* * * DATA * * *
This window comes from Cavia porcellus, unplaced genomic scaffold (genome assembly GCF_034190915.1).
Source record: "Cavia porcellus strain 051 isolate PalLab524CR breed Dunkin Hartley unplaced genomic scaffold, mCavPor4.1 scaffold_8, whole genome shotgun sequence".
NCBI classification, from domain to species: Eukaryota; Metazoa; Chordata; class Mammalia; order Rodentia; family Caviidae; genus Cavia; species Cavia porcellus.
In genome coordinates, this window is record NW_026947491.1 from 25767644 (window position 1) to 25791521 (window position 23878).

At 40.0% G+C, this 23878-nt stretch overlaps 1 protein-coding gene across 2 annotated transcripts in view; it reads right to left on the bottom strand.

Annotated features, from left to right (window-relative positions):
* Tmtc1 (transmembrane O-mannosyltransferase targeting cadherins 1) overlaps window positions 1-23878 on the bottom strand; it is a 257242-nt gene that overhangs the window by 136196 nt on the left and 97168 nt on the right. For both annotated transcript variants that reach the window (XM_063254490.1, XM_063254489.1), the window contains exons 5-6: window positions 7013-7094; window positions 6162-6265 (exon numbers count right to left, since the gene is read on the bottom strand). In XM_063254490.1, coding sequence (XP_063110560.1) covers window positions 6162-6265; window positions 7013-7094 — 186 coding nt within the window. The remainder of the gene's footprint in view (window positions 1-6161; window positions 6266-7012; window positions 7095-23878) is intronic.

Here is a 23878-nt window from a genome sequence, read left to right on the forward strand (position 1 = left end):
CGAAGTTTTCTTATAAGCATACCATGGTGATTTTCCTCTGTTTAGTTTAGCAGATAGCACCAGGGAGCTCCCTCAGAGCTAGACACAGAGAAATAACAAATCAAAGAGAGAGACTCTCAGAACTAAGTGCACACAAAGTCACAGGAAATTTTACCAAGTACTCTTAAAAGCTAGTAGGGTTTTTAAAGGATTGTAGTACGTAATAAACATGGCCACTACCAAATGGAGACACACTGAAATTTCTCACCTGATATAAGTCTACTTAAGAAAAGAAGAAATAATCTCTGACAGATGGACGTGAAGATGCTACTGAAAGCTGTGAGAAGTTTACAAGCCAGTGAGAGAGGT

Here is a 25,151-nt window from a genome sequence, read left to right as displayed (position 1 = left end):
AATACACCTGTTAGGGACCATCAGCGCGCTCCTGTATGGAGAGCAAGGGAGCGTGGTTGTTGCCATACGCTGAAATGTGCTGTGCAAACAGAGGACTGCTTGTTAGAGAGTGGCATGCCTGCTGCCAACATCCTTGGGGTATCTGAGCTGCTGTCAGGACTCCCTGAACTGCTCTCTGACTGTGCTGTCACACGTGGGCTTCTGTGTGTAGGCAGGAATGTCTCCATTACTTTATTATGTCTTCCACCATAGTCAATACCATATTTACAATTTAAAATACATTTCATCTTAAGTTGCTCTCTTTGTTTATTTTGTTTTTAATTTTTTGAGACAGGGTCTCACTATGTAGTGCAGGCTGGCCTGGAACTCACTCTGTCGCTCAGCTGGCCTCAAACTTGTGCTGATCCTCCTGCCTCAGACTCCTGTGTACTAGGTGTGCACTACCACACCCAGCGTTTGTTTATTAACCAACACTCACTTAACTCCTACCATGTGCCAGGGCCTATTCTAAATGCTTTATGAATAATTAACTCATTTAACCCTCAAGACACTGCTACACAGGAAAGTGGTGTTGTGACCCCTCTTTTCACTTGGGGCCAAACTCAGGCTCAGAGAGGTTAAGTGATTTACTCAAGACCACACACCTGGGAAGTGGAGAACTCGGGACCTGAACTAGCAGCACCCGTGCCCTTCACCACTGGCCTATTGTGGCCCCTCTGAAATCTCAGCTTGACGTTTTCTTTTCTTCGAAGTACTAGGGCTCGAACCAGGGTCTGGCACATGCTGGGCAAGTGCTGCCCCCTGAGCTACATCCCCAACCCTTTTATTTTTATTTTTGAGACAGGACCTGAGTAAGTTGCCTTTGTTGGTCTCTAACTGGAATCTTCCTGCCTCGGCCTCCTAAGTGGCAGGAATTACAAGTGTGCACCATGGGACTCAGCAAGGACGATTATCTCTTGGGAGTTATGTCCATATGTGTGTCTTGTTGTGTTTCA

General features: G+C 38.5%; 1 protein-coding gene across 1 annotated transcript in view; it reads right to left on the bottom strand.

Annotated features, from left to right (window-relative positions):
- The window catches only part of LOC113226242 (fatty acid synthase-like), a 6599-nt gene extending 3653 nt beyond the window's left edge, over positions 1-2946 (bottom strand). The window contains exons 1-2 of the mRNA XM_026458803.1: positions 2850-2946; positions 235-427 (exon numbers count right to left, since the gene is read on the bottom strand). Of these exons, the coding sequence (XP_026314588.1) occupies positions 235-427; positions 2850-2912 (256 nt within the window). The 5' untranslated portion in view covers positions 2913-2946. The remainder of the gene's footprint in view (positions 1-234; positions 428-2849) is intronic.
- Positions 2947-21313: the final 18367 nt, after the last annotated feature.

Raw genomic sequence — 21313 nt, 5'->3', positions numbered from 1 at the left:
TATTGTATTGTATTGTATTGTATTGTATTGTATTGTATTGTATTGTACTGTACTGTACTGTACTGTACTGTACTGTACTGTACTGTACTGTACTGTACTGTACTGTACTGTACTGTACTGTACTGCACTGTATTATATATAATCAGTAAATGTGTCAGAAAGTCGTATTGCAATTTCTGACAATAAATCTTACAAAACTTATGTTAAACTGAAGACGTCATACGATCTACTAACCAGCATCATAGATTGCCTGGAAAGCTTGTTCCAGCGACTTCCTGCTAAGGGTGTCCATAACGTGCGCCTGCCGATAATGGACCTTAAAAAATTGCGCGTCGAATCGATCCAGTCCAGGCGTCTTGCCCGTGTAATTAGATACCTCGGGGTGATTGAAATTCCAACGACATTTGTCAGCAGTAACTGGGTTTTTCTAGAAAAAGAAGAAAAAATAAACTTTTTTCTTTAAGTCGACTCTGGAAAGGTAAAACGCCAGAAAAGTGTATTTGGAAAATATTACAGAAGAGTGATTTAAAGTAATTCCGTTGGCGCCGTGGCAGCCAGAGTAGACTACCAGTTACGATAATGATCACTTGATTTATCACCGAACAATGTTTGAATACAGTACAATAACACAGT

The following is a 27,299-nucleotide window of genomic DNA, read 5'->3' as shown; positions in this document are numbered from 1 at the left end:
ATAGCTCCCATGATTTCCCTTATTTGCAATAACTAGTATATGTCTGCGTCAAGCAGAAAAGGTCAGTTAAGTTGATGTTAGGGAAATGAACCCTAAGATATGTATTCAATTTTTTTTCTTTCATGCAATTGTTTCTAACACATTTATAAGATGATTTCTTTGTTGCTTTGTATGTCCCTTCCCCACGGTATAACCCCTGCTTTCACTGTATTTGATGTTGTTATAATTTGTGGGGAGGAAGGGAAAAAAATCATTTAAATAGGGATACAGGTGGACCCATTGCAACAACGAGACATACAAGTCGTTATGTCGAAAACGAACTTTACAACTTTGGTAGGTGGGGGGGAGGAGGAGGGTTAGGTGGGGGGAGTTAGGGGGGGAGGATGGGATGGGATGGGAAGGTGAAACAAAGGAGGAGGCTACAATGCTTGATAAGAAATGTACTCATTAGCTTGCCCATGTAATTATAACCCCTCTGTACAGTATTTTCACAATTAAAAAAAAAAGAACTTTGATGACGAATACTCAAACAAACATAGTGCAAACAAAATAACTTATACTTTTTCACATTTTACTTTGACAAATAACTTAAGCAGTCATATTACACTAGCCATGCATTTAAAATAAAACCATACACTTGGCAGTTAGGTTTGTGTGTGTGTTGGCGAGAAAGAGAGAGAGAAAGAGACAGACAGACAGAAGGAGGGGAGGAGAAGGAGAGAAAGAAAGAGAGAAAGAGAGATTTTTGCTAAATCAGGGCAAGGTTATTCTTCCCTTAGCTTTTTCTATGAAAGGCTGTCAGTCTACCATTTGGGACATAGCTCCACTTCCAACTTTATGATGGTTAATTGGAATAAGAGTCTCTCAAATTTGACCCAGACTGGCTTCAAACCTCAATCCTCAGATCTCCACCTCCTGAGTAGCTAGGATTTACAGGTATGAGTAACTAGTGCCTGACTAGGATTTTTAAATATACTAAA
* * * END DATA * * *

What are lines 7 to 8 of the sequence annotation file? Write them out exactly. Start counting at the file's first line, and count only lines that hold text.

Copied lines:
* Tmtc1 (transmembrane O-mannosyltransferase targeting cadherins 1) overlaps window positions 1-23878 on the bottom strand; it is a 257242-nt gene that overhangs the window by 136196 nt on the left and 97168 nt on the right. For both annotated transcript variants that reach the window (XM_063254490.1, XM_063254489.1), the window contains exons 5-6: window positions 7013-7094; window positions 6162-6265 (exon numbers count right to left, since the gene is read on the bottom strand). In XM_063254490.1, coding sequence (XP_063110560.1) covers window positions 6162-6265; window positions 7013-7094 — 186 coding nt within the window. The remainder of the gene's footprint in view (window positions 1-6161; window positions 6266-7012; window positions 7095-23878) is intronic.

Here is a 23878-nt window from a genome sequence, read left to right on the forward strand (position 1 = left end):